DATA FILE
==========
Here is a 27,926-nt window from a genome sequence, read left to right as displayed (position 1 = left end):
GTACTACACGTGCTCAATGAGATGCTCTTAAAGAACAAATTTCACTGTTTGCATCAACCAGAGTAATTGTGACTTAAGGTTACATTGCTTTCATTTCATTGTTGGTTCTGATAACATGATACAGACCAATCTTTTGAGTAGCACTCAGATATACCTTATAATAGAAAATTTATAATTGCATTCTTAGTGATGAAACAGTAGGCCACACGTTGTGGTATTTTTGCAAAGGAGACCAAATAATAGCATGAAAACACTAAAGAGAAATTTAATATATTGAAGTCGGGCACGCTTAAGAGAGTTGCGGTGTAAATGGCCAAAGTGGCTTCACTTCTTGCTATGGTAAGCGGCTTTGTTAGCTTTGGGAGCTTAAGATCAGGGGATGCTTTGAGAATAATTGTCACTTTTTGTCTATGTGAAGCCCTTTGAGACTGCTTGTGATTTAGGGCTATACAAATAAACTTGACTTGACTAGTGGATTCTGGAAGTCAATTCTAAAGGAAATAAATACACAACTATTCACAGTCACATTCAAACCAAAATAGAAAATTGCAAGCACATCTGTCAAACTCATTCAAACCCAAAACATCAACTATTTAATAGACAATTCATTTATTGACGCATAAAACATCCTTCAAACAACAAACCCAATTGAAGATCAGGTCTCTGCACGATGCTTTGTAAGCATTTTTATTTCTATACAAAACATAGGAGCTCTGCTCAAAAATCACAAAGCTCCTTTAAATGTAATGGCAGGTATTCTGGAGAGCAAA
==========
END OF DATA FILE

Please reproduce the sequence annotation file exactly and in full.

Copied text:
Here is a 27,926-nt window from a genome sequence, read left to right as displayed (position 1 = left end):
GTACTACACGTGCTCAATGAGATGCTCTTAAAGAACAAATTTCACTGTTTGCATCAACCAGAGTAATTGTGACTTAAGGTTACATTGCTTTCATTTCATTGTTGGTTCTGATAACATGATACAGACCAATCTTTTGAGTAGCACTCAGATATACCTTATAATAGAAAATTTATAATTGCATTCTTAGTGATGAAACAGTAGGCCACACGTTGTGGTATTTTTGCAAAGGAGACCAAATAATAGCATGAAAACACTAAAGAGAAATTTAATATATTGAAGTCGGGCACGCTTAAGAGAGTTGCGGTGTAAATGGCCAAAGTGGCTTCACTTCTTGCTATGGTAAGCGGCTTTGTTAGCTTTGGGAGCTTAAGATCAGGGGATGCTTTGAGAATAATTGTCACTTTTTGTCTATGTGAAGCCCTTTGAGACTGCTTGTGATTTAGGGCTATACAAATAAACTTGACTTGACTAGTGGATTCTGGAAGTCAATTCTAAAGGAAATAAATACACAACTATTCACAGTCACATTCAAACCAAAATAGAAAATTGCAAGCACATCTGTCAAACTCATTCAAACCCAAAACATCAACTATTTAATAGACAATTCATTTATTGACGCATAAAACATCCTTCAAACAACAAACCCAATTGAAGATCAGGTCTCTGCACGATGCTTTGTAAGCATTTTTATTTCTATACAAAACATAGGAGCTCTGCTCAAAAATCACAAAGCTCCTTTAAATGTAATGGCAGGTATTCTGGAGAGCAAA